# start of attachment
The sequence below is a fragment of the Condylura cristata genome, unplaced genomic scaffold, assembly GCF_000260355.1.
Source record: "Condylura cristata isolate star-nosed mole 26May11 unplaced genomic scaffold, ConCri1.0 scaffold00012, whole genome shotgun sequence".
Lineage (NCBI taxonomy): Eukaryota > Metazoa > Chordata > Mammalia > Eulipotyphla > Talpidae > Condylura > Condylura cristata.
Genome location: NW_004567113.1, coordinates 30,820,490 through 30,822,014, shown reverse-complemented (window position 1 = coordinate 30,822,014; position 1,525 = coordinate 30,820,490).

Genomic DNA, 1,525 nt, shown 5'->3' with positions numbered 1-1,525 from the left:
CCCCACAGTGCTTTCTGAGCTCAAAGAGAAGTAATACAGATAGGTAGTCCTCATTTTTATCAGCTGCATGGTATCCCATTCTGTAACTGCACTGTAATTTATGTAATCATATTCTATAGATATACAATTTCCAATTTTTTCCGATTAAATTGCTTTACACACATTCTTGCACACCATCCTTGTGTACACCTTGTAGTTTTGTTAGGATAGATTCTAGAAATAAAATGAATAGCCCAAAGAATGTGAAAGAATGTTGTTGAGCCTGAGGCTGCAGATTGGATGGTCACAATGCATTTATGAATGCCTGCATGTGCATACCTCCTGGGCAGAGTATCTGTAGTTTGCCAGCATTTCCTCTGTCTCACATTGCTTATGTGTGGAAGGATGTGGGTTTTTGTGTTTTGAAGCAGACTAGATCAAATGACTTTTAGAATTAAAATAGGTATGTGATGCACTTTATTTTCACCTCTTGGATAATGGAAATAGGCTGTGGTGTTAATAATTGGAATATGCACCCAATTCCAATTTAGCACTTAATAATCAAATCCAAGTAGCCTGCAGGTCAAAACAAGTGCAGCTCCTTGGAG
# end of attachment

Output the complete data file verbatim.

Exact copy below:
The sequence below is a fragment of the Condylura cristata genome, unplaced genomic scaffold, assembly GCF_000260355.1.
Source record: "Condylura cristata isolate star-nosed mole 26May11 unplaced genomic scaffold, ConCri1.0 scaffold00012, whole genome shotgun sequence".
Lineage (NCBI taxonomy): Eukaryota > Metazoa > Chordata > Mammalia > Eulipotyphla > Talpidae > Condylura > Condylura cristata.
Genome location: NW_004567113.1, coordinates 30,820,490 through 30,822,014, shown reverse-complemented (window position 1 = coordinate 30,822,014; position 1,525 = coordinate 30,820,490).

Genomic DNA, 1,525 nt, shown 5'->3' with positions numbered 1-1,525 from the left:
CCCCACAGTGCTTTCTGAGCTCAAAGAGAAGTAATACAGATAGGTAGTCCTCATTTTTATCAGCTGCATGGTATCCCATTCTGTAACTGCACTGTAATTTATGTAATCATATTCTATAGATATACAATTTCCAATTTTTTCCGATTAAATTGCTTTACACACATTCTTGCACACCATCCTTGTGTACACCTTGTAGTTTTGTTAGGATAGATTCTAGAAATAAAATGAATAGCCCAAAGAATGTGAAAGAATGTTGTTGAGCCTGAGGCTGCAGATTGGATGGTCACAATGCATTTATGAATGCCTGCATGTGCATACCTCCTGGGCAGAGTATCTGTAGTTTGCCAGCATTTCCTCTGTCTCACATTGCTTATGTGTGGAAGGATGTGGGTTTTTGTGTTTTGAAGCAGACTAGATCAAATGACTTTTAGAATTAAAATAGGTATGTGATGCACTTTATTTTCACCTCTTGGATAATGGAAATAGGCTGTGGTGTTAATAATTGGAATATGCACCCAATTCCAATTTAGCACTTAATAATCAAATCCAAGTAGCCTGCAGGTCAAAACAAGTGCAGCTCCTTGGAG